Mothballed coal plants are vital back-up, says Paul Golby chief executive of E.ON UK
- Ageing coal-fired power stations should be exempted from environmental regulations and kept open to stop the lights from going out, the chief executive of E.ON UK has urged the government.
Paul Golby told the Guardian that some of the coal and oil-fired plants due to close this decade because of European pollution regulations should remain operational and ready to come online during periods of peak demand such as those experienced in recent weeks. The Guardian revealed this month that almost 100 large power users had to switch to alternative sources when National Grid triggered clauses in their interruptible supply contracts.
"Given that the issue we are trying to grapple with is climate change, there is a question mark over keeping one or two of these oil or coal fired plants mothballed to secure supplies for a few days per year when we get these conditions," Golby said.
"It might be a small economic and carbon premium worth paying for security of supply and getting us through this transition to a low-carbon energy system. It's something we have talked to the government about."
Golby's view is privately supported by many UK power station operators who fear a looming energy gap in a few years when old coal and nuclear plants have been closed but new reactors, clean coal plants and wind farms have not been built.
The idea puts the energy industry on a collision course with environmentalists, who are vehemently opposed to any continued use of coal in the energy mix. Coal plants emit about twice as much carbon as equivalent gas plants. E.ON became synonymous among environmentalists as a supporter of the fossil fuel after it made the first application in decades to build a new coal plant in the UK, at Kingsnorth in Kent.
A spokesman for Friends of the Earth said: "E.ON has got an agenda trying to keep as much as coal open as possible."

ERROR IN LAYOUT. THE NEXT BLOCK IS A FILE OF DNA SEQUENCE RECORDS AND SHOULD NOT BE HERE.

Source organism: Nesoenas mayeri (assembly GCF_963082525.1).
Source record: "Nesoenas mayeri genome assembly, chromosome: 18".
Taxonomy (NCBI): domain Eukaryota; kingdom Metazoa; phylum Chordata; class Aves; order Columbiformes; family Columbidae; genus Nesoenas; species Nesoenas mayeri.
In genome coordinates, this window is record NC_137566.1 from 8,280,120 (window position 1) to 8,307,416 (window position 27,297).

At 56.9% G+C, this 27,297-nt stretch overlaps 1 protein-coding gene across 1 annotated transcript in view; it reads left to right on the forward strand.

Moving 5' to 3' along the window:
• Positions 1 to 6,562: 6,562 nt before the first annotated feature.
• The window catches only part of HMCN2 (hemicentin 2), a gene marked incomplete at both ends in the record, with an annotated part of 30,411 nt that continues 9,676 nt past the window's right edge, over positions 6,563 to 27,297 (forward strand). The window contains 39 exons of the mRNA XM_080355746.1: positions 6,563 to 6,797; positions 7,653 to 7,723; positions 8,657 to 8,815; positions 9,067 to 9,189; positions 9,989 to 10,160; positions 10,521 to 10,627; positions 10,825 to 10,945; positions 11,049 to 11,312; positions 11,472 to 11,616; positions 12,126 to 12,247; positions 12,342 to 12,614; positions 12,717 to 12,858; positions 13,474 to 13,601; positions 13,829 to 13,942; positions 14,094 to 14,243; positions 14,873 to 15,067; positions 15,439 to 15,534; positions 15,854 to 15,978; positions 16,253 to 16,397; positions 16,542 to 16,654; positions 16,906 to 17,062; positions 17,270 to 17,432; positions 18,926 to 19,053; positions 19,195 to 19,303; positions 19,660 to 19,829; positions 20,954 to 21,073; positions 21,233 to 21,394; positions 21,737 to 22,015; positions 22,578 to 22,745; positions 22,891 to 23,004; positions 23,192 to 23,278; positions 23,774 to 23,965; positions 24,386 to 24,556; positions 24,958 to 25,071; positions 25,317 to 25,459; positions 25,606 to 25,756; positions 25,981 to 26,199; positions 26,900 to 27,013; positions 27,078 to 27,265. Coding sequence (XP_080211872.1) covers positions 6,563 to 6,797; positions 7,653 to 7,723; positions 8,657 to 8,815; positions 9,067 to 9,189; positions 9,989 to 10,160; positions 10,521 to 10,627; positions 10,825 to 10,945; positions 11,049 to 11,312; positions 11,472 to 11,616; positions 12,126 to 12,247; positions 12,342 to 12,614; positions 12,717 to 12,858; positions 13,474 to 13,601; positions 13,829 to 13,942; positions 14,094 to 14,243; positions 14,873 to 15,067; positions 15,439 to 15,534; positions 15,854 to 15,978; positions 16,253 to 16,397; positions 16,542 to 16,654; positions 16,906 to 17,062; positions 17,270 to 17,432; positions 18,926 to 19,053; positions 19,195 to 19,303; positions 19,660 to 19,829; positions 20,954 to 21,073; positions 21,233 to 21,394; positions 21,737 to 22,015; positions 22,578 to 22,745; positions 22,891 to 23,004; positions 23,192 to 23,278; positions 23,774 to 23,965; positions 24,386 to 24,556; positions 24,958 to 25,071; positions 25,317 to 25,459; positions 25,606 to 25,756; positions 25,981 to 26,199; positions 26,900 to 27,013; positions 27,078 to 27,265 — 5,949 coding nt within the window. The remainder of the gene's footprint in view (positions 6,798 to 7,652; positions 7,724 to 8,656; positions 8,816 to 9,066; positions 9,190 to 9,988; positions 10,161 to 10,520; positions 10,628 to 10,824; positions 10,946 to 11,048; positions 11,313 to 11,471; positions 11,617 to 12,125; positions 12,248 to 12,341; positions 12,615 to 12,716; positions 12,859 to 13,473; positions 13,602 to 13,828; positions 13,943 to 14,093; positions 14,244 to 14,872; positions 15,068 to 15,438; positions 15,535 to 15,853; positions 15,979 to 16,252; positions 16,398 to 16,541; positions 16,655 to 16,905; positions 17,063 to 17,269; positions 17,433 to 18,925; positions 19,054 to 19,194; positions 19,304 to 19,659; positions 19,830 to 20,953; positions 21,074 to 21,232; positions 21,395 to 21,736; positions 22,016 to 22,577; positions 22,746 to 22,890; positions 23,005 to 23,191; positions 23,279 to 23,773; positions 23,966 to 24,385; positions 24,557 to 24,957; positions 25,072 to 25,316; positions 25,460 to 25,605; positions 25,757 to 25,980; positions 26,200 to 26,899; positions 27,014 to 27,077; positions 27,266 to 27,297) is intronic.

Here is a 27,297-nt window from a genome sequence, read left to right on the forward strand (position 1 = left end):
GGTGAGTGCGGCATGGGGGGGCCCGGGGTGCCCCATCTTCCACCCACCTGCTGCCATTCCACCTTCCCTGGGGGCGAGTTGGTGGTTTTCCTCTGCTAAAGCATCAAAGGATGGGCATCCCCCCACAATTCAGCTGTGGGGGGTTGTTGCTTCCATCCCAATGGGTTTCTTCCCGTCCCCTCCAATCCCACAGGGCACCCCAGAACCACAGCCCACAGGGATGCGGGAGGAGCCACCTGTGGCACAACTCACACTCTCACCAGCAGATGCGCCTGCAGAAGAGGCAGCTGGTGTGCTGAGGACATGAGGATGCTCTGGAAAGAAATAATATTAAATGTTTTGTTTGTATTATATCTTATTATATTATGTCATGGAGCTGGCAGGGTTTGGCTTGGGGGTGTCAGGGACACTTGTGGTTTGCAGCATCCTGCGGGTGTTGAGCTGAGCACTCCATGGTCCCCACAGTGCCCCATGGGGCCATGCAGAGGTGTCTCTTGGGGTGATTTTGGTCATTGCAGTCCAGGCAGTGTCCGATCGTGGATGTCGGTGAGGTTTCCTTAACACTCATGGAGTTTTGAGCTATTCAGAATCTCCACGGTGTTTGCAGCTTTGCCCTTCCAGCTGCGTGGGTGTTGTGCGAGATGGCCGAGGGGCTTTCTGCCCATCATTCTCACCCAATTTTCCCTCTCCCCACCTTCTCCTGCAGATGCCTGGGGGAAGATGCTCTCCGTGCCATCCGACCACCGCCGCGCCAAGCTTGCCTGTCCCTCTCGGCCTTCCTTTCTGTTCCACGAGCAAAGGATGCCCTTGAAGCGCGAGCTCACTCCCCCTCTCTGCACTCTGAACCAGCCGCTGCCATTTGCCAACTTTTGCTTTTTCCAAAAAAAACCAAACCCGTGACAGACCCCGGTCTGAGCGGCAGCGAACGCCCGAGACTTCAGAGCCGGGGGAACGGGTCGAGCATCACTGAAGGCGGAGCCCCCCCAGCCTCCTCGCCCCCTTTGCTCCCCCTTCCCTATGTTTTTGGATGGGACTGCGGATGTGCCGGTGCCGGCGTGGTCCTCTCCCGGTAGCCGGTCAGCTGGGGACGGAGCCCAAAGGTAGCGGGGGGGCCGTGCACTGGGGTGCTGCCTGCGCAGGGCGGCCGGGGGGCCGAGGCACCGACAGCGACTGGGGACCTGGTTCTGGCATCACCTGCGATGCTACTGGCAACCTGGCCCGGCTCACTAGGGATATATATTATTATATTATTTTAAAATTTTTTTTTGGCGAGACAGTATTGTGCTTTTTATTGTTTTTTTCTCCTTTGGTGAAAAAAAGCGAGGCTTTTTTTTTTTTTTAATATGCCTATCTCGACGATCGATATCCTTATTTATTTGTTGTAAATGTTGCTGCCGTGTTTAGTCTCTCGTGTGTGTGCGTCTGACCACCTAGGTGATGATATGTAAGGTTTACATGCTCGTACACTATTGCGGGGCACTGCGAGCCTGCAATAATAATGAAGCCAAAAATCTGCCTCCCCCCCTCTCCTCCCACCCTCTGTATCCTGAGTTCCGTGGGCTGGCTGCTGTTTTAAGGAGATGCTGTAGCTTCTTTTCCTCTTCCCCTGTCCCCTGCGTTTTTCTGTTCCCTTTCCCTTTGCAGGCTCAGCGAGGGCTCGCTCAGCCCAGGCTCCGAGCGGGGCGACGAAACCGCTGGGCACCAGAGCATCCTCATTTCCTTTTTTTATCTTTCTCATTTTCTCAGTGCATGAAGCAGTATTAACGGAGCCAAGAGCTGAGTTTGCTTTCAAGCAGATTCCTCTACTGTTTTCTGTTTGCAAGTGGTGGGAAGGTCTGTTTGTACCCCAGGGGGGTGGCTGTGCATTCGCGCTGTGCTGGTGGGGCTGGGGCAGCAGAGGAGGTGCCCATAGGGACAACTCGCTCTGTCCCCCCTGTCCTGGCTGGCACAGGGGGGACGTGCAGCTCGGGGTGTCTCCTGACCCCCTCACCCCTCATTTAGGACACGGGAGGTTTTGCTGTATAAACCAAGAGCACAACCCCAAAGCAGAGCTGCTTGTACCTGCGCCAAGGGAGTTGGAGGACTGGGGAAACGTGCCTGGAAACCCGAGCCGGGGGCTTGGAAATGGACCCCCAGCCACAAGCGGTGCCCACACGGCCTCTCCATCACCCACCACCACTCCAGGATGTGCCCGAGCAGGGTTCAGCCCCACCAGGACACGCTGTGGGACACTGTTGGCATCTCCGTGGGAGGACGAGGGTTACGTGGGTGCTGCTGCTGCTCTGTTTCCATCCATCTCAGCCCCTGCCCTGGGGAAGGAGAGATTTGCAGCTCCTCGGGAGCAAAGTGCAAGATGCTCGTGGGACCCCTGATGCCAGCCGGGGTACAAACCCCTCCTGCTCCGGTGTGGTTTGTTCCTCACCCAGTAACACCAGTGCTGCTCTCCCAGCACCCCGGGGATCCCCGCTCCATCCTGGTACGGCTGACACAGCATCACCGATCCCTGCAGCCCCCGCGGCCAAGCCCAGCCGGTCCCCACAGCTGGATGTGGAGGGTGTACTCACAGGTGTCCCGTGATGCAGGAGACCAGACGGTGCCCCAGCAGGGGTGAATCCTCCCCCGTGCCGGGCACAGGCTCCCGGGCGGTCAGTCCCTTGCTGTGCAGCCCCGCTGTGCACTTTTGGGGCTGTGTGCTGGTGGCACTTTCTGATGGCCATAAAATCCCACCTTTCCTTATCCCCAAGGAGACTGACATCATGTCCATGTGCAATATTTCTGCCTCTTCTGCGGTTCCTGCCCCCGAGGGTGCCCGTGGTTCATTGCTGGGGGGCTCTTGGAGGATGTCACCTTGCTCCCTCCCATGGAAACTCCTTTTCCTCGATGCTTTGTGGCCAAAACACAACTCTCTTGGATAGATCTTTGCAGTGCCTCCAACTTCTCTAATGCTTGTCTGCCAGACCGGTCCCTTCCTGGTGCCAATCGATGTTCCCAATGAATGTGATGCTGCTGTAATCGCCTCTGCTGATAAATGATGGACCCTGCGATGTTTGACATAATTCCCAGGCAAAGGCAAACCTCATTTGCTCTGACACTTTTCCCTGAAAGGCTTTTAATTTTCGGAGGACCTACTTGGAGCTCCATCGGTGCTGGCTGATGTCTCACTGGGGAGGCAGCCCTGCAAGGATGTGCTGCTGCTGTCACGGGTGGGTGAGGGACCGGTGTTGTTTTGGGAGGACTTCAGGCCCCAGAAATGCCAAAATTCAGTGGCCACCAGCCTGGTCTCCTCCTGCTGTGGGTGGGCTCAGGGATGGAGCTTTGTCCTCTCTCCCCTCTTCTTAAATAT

The pressure group said that power supply could be met by more micro-generation, such as solar panels, by energy efficiency, combined heat and power plants and more gas plants.
Jim Footner from Greenpeace added: "This is yet more evidence that E.ON wants to carry on with business as usual whatever the cost to the climate. E.ON needs to stop changing its story and get on with building the clean energy future that Britain needs."
Golby warned that as more wind farms are built, more back-up generation will be needed for when the wind does not blow, particularly during cold weather. E.ON's UK wind farms operated at only 16% capacity on average during this month's cold snap.
The E.ON UK chief said it was not economic to build new plants which would only be used occasionally but admitted that the plan would antagonise some environmentalists. "There is bound to be an environmental emotional response I guess. But if that was the only way that this quantity of wind can be built maybe it's a price that may be worth paying."
Why shouldn't Kellingley and Thoresby have remained open into 2018?
In a report prepared for the NUM and TUC "Merits of UK Coal State Aid Application" it is argued that rather than close Kellingley and Thorseby in 2015 they could remain open until 2018. Other EU member states have and still are benefiting from the fund whilst making a case for extended funding.
"It can be seen that our European competitors are taking a strategic decision to support their coal industry during managed wind down of uncompetitive coal mines, and are providing substantial sums under European State Aid regulations. As an example, Germany’s closure plans are designed to address the social impact of job losses, and specifically to allow sufficient time to enable direct and indirect supply chains to adjust. To date the UK has made little use of state-aid provisions for the sector, either under the previous regulations or current Closure Aid."
The full report can be read here http://www.num.org.uk/uploads/26/1184.pdf
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